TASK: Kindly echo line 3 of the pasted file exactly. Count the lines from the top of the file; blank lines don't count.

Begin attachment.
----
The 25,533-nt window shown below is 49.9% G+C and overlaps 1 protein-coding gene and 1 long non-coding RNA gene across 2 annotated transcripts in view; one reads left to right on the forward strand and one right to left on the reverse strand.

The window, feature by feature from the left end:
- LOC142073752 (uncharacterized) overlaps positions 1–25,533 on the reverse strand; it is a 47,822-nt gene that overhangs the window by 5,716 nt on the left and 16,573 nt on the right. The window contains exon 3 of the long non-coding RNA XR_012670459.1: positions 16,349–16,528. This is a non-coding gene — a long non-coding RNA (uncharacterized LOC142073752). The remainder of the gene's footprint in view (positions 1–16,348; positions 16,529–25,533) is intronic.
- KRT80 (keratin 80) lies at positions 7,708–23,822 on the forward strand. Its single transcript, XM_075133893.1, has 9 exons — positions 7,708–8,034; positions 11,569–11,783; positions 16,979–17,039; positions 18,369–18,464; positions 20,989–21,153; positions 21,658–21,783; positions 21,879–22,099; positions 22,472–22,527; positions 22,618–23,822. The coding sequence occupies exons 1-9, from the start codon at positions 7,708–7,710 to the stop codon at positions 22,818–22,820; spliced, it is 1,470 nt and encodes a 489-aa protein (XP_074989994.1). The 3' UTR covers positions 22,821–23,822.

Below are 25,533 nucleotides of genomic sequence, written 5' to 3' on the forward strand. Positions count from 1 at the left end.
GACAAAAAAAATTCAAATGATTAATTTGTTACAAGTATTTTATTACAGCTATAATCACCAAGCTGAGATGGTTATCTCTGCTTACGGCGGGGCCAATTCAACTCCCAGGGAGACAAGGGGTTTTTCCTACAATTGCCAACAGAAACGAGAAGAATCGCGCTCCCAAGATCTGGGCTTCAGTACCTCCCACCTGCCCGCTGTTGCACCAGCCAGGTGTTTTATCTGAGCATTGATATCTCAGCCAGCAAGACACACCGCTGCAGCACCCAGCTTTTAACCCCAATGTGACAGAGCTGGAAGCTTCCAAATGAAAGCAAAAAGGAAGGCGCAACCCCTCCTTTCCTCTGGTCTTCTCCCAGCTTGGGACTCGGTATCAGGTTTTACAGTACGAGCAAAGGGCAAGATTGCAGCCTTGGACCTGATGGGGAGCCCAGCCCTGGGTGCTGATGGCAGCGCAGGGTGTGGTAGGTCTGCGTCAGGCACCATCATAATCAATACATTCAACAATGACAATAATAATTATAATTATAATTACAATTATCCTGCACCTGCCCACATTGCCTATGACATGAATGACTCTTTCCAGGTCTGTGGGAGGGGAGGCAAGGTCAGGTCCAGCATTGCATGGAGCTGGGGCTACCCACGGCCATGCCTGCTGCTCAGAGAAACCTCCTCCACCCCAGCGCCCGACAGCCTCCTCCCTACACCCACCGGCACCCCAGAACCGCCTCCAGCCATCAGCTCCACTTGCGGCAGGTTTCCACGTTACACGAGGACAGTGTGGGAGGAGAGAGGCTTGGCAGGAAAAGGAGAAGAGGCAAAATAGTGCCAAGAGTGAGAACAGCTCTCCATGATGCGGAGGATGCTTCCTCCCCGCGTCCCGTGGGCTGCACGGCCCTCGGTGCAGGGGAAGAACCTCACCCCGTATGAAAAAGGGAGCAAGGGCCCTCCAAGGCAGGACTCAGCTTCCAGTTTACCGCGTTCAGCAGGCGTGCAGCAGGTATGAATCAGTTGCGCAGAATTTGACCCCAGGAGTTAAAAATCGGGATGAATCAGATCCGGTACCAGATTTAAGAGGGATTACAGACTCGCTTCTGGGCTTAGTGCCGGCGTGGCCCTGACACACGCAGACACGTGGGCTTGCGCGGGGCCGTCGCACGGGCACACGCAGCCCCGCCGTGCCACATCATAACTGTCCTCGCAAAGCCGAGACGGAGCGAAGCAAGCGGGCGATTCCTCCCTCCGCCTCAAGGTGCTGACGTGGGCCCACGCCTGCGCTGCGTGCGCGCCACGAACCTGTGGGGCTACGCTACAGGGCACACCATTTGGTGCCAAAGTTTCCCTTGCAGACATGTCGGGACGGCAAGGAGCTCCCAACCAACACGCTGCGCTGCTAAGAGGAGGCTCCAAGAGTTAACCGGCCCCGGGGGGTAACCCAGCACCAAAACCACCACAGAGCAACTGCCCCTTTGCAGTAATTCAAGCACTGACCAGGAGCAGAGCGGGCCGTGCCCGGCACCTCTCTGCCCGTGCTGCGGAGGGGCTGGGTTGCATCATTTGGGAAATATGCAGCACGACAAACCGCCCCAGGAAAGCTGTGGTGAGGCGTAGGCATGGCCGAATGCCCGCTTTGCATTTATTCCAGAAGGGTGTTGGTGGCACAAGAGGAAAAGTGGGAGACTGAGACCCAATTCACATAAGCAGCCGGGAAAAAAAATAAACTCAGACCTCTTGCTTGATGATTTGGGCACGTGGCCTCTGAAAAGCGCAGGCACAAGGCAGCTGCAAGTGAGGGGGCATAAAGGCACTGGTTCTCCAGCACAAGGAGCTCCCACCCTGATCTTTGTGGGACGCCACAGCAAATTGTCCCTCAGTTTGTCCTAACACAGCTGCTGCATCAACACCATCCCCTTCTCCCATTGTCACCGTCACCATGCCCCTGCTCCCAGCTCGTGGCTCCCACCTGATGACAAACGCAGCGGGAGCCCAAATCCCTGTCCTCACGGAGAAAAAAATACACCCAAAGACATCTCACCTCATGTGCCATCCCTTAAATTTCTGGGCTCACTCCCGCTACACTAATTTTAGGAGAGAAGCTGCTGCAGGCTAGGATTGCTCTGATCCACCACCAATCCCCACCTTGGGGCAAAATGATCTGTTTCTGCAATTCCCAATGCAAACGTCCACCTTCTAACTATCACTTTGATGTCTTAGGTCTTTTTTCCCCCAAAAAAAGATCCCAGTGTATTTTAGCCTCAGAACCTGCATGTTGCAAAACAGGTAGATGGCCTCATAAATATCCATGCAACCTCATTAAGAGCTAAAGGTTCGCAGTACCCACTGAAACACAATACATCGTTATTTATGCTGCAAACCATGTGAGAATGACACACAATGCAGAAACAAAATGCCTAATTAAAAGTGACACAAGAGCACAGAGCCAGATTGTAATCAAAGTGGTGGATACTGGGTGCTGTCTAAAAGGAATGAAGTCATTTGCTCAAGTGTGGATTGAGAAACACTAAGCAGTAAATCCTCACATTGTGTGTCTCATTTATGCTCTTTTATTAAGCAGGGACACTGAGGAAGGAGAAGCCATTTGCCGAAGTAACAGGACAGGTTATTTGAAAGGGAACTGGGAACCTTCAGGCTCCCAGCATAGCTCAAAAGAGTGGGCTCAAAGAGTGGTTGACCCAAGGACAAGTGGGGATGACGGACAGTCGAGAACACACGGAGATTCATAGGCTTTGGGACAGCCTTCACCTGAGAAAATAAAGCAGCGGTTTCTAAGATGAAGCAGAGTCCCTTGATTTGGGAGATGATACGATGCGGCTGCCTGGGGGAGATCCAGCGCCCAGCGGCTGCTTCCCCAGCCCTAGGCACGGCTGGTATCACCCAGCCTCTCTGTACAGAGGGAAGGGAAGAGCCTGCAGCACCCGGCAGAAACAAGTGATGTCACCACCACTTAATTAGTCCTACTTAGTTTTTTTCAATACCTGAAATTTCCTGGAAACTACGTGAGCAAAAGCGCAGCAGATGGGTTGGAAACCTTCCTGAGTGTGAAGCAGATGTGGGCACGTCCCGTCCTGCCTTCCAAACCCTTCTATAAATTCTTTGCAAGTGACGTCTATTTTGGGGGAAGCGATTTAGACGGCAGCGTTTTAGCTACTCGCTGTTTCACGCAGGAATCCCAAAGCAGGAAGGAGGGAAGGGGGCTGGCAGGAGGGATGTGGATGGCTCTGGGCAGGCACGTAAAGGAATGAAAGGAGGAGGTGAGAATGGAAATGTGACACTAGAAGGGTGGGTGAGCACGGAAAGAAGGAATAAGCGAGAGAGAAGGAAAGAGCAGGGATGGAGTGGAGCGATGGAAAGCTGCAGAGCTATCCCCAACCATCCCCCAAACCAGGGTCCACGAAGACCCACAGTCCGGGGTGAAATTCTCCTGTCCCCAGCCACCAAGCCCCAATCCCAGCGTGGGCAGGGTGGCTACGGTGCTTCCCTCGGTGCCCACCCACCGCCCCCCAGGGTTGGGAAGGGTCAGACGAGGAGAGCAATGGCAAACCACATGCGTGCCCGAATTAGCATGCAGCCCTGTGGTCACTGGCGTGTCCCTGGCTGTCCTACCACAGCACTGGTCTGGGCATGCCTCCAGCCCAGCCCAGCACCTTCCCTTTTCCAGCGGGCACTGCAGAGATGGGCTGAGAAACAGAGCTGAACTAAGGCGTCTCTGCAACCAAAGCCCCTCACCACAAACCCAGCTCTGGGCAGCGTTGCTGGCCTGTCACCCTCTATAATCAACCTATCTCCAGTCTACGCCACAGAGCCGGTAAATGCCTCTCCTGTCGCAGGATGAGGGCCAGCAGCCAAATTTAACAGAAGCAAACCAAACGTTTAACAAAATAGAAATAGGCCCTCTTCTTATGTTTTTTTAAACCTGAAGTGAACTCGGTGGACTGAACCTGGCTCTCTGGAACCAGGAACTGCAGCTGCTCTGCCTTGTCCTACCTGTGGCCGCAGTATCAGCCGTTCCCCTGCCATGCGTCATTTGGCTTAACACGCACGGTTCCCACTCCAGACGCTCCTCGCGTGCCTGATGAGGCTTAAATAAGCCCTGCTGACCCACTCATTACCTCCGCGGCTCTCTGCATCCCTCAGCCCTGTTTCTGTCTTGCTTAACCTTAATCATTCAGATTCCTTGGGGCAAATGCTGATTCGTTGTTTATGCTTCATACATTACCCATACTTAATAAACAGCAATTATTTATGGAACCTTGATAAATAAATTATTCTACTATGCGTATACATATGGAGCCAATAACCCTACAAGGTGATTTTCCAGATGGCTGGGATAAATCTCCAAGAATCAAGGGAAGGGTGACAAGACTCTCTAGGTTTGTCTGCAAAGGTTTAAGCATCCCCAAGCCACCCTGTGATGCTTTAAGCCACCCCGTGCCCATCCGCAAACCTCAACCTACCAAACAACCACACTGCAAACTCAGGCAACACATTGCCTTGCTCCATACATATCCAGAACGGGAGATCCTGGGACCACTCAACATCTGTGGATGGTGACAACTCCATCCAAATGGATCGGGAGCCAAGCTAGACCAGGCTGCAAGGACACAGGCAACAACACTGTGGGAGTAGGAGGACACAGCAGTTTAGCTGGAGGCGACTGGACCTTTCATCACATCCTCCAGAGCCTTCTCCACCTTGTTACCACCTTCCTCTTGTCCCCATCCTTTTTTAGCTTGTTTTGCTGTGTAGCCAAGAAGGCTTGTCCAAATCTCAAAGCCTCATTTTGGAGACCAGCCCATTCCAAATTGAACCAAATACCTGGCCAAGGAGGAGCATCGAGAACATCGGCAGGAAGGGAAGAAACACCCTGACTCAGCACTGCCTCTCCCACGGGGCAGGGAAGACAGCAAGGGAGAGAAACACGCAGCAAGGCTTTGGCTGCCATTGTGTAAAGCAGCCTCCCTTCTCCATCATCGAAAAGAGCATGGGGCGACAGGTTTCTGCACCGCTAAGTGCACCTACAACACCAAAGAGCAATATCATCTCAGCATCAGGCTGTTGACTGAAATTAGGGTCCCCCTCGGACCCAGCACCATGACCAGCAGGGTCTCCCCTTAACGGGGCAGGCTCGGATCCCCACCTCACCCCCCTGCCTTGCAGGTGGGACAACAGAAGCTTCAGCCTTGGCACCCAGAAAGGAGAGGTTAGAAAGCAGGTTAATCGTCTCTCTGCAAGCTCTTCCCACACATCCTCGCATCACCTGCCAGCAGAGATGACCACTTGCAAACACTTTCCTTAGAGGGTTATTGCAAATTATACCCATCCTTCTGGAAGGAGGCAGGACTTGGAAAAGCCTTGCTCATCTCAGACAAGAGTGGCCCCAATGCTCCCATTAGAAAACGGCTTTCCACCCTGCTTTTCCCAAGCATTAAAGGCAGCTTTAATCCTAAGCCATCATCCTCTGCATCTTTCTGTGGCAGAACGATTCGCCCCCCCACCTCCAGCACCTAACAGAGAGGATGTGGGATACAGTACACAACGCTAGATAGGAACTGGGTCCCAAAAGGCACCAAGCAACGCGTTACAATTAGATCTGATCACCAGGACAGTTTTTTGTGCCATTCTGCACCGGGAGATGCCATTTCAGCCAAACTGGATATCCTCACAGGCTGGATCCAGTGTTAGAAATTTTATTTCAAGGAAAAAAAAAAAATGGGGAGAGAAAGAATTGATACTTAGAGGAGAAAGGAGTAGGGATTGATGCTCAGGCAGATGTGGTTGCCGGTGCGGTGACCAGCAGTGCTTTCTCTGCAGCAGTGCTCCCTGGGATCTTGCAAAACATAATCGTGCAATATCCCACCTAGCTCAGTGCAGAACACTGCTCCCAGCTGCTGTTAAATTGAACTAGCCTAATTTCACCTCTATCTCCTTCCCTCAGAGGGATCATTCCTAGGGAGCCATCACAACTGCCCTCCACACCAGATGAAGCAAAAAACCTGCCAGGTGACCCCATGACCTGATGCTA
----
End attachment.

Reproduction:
- LOC142073752 (uncharacterized) overlaps positions 1–25,533 on the reverse strand; it is a 47,822-nt gene that overhangs the window by 5,716 nt on the left and 16,573 nt on the right. The window contains exon 3 of the long non-coding RNA XR_012670459.1: positions 16,349–16,528. This is a non-coding gene — a long non-coding RNA (uncharacterized LOC142073752). The remainder of the gene's footprint in view (positions 1–16,348; positions 16,529–25,533) is intronic.